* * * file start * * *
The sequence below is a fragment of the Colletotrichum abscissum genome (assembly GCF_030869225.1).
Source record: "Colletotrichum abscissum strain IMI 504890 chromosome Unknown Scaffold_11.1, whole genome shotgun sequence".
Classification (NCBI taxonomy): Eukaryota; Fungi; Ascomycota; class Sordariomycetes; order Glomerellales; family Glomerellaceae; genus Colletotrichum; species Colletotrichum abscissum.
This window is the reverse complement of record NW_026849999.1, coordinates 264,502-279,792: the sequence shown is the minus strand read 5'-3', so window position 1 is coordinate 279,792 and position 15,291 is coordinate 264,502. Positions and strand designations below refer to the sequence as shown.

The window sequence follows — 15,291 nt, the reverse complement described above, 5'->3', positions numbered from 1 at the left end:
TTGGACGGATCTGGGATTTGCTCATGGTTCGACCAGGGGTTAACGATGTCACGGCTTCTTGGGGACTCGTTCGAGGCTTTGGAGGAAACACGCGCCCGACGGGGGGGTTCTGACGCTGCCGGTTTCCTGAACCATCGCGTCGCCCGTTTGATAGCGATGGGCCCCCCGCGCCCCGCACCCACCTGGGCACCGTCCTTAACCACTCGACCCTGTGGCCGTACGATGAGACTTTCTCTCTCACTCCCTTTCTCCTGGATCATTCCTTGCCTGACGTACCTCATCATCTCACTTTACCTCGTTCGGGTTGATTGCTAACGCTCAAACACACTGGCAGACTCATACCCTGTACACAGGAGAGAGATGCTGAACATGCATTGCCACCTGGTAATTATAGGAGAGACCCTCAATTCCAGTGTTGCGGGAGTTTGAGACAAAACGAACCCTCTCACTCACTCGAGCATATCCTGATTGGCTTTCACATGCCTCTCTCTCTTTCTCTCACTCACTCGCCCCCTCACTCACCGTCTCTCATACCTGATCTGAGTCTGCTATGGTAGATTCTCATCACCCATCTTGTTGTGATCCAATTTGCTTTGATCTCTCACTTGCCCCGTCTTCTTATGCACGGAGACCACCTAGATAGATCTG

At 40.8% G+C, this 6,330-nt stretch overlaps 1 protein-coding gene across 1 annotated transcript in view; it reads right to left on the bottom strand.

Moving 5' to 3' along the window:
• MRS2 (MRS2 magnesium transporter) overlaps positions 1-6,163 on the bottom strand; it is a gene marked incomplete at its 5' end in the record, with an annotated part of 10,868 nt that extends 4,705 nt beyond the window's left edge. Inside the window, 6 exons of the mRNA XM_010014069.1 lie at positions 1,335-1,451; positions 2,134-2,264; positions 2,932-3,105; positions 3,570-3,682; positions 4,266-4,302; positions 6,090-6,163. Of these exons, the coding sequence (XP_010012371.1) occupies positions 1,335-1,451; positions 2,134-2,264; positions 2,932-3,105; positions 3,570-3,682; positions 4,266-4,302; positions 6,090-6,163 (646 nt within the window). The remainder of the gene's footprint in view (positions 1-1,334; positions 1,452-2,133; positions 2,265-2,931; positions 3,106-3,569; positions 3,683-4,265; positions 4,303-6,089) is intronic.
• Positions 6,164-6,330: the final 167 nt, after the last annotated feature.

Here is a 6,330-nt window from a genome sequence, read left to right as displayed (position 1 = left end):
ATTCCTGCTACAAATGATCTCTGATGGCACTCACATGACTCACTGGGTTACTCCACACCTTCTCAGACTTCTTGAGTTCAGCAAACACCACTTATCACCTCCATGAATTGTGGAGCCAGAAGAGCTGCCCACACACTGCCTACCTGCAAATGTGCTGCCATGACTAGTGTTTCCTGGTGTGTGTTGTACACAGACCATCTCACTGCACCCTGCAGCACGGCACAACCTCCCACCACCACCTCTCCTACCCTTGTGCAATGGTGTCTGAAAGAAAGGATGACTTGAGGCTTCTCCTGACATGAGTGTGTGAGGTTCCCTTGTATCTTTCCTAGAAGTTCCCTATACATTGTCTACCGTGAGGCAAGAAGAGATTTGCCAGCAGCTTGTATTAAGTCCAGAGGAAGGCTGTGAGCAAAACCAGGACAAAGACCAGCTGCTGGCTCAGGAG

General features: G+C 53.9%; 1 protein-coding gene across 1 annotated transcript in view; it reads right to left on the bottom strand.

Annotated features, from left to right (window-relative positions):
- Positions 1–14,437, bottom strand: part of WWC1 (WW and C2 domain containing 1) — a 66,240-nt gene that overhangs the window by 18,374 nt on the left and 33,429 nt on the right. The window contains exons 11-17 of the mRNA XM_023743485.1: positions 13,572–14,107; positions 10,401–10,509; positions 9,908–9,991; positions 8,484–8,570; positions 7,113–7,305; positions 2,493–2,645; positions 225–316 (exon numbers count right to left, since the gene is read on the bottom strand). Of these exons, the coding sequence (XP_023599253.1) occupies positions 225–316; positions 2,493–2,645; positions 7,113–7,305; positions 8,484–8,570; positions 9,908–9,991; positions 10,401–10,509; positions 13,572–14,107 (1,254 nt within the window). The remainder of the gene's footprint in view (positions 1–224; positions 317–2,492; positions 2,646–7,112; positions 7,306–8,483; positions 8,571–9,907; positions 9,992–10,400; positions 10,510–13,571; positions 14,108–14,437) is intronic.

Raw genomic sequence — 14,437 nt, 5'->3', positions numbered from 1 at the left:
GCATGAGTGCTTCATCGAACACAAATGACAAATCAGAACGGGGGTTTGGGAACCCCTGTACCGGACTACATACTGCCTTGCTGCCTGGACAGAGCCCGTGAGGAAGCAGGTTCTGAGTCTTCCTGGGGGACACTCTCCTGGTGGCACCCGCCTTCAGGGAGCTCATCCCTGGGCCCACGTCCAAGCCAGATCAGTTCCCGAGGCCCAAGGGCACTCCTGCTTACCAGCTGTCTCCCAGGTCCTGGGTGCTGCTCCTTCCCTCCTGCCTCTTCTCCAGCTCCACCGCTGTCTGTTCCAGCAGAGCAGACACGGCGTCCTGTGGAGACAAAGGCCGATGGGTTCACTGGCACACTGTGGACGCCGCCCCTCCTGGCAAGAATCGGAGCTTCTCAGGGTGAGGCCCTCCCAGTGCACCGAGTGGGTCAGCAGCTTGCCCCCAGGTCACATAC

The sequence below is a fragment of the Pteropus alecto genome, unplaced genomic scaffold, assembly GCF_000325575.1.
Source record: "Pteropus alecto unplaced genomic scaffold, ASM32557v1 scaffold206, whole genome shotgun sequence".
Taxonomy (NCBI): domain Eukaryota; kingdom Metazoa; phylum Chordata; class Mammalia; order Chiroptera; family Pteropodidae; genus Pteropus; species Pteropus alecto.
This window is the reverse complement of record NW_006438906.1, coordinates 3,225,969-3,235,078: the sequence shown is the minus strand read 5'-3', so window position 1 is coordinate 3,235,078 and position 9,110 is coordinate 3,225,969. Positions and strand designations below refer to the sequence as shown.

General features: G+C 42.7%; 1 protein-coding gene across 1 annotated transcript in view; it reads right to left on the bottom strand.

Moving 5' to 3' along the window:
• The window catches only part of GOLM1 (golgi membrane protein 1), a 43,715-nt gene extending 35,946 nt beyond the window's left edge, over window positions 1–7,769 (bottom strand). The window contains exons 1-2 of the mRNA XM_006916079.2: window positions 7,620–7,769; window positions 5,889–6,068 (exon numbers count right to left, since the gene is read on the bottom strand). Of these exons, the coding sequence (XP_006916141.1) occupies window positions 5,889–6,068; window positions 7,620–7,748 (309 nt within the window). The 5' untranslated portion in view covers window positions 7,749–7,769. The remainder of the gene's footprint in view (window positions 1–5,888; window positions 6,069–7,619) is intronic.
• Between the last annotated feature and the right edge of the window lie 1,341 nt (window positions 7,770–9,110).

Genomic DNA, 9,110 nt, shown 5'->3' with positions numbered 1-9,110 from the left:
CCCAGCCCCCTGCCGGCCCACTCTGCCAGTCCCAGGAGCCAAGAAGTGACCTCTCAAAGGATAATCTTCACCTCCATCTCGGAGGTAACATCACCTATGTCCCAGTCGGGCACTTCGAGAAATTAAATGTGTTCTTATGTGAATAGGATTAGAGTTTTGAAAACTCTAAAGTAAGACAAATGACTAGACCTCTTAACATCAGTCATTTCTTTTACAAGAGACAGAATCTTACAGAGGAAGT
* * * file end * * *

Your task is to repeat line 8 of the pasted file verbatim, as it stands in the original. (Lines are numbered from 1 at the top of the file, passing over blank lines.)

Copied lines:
Moving 5' to 3' along the window: